Magazine article Art Monthly

Matt Stokes

Magazine article Art Monthly

Matt Stokes

Article excerpt

Matt Stokes 176 London February 26 to June 26

Matt Stokes is on to something. It's the way that music subcultures, particularly non-mainstream music subcultures, provide a sense of collectivity; how they act as a catalyst for particular groups to come together and then shape and influence people's lives and identities. His films, video installations and what we might call social interaction events may display the same expansive, ludic sensibility that's prevalent in so much of the current wave of informal and discursive artmaking and curating. However, there is something about the character of this type of music scene as it operates in particular urban situations, and the care which he as an artist devotes to building up close relationships with those involved, that makes his work seem unusually grounded and significant.

Two of the three main rooms at 176 are devoted to specific music scenes. In the first, a two-channel video, these are the days, 2008-09, captures the sweaty, rumbustious world of punk: on one screen, there is slightly slowed down footage of mosh pit mayhem at a gig Stokes organised in Austin, where he had a residency last year, and on the other, a youthful band roars out adolescent disgruntlement--the two screen arrangement neatly calling attention to the peculiarly circular way in which punk bands and audiences feed off one another.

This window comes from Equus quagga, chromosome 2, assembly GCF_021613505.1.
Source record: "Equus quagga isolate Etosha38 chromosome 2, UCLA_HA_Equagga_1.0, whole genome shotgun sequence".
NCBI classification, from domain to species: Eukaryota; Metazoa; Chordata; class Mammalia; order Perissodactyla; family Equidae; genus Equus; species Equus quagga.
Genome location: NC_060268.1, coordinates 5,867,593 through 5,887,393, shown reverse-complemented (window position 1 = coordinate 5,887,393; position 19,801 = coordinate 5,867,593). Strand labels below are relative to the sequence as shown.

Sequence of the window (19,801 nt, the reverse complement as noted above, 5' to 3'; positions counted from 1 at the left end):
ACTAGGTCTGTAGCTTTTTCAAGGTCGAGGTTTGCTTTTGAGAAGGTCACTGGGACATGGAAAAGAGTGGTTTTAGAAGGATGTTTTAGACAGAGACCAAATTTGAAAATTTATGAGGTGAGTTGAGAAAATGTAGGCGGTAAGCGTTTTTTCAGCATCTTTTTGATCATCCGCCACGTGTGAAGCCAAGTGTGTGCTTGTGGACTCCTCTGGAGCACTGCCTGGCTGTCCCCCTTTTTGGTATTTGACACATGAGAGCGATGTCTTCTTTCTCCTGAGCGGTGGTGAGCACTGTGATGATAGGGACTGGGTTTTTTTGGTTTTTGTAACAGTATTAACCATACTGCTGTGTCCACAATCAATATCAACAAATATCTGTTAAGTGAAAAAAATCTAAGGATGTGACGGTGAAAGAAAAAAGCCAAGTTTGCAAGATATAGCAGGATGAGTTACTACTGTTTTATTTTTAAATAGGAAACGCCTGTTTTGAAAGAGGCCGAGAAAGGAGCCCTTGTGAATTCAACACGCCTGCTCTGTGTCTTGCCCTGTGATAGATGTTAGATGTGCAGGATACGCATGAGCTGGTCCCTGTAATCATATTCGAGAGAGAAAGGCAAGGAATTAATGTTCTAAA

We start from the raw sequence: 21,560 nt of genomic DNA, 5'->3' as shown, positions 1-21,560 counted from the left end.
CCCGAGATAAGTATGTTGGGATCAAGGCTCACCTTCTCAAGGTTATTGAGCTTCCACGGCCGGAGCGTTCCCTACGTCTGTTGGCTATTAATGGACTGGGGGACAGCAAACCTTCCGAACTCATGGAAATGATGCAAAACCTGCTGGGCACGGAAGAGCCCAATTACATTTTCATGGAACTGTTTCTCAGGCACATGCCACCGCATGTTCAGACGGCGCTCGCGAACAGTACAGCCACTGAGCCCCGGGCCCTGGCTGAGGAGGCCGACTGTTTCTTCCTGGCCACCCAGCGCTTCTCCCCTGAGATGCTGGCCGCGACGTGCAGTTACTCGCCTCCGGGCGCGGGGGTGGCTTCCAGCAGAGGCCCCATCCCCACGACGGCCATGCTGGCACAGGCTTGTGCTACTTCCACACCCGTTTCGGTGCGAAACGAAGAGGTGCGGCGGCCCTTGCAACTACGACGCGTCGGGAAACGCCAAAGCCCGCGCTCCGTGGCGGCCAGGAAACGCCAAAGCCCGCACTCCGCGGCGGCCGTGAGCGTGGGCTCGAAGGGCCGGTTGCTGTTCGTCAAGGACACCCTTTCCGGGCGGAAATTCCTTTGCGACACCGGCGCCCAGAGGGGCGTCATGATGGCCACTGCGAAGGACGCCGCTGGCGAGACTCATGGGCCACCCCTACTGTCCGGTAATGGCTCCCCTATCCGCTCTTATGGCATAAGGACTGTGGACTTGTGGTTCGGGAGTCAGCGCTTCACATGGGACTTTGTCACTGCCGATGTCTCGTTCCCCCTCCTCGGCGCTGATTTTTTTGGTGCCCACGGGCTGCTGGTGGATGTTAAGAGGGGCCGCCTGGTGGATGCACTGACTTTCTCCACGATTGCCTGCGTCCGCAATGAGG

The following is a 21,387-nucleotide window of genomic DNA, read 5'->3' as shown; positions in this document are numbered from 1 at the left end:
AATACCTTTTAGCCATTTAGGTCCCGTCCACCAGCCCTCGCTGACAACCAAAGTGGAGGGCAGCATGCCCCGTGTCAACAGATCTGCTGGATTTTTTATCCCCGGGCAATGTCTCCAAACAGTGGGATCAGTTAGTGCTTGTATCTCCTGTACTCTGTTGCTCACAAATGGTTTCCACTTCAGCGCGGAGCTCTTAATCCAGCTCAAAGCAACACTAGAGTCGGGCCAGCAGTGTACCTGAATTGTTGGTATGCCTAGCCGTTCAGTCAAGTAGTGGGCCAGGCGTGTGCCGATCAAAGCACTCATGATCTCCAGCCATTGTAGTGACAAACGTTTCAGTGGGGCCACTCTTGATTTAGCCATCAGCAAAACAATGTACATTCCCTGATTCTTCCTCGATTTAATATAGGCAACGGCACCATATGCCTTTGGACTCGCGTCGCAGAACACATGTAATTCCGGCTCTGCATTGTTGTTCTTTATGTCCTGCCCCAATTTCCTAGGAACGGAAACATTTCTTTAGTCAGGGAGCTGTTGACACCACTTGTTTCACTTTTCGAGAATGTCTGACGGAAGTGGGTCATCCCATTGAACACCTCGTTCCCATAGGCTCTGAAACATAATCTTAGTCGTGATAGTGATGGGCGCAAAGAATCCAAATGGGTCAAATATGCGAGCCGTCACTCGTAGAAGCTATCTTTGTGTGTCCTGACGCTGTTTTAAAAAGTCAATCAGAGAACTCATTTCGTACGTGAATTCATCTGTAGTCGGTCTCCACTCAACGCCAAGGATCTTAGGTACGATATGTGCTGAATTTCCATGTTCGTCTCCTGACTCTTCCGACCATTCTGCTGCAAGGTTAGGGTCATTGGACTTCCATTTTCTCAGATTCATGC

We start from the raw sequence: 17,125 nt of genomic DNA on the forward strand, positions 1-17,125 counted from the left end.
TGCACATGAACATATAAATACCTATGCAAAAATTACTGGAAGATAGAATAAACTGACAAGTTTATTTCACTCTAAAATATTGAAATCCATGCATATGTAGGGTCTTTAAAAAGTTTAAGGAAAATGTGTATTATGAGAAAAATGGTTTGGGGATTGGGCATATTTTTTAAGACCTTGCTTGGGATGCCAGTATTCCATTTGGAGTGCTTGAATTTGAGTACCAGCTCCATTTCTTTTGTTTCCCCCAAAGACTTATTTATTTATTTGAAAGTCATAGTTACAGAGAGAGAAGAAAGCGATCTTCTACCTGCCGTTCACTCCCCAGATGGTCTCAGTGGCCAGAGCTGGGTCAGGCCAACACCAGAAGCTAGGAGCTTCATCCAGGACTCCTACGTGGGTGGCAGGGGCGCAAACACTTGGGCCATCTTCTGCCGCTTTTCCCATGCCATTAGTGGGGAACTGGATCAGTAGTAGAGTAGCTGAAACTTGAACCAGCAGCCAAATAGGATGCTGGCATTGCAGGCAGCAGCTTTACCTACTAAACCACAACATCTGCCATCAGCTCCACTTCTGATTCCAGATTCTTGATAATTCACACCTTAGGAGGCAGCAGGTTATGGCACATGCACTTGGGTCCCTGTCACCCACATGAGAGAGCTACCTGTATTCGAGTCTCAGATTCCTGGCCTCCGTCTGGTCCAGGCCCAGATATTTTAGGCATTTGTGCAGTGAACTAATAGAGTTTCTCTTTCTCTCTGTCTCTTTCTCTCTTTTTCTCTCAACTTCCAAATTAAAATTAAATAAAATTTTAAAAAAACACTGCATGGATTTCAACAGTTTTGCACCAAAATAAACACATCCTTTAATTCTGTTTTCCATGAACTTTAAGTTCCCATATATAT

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Next door The Gainsborough Packet is playing. This is a video piece but one that employs the standard conventions of music video, the music scene here being that of folk in which traditionally stories rather than audience behaviour take priority. So we find ourselves watching the leading British folk singer Sam Lee not only miming to a recording of his own singing but also, with the help of a cast in period costume, acting out six episodes in the life of an early 19th-century Newcastle working man, John Burdikin, whom Stokes found out about from an ancient letter in a Newcastle archive. One moment, for instance, Lee/Burdikin rescues a little girl who has fallen into the Tyne; the next, there he is narrowly escaping death as he tries to save a burning ship, the Gainsborough Packet, moored at the Newcastle Quayside. …

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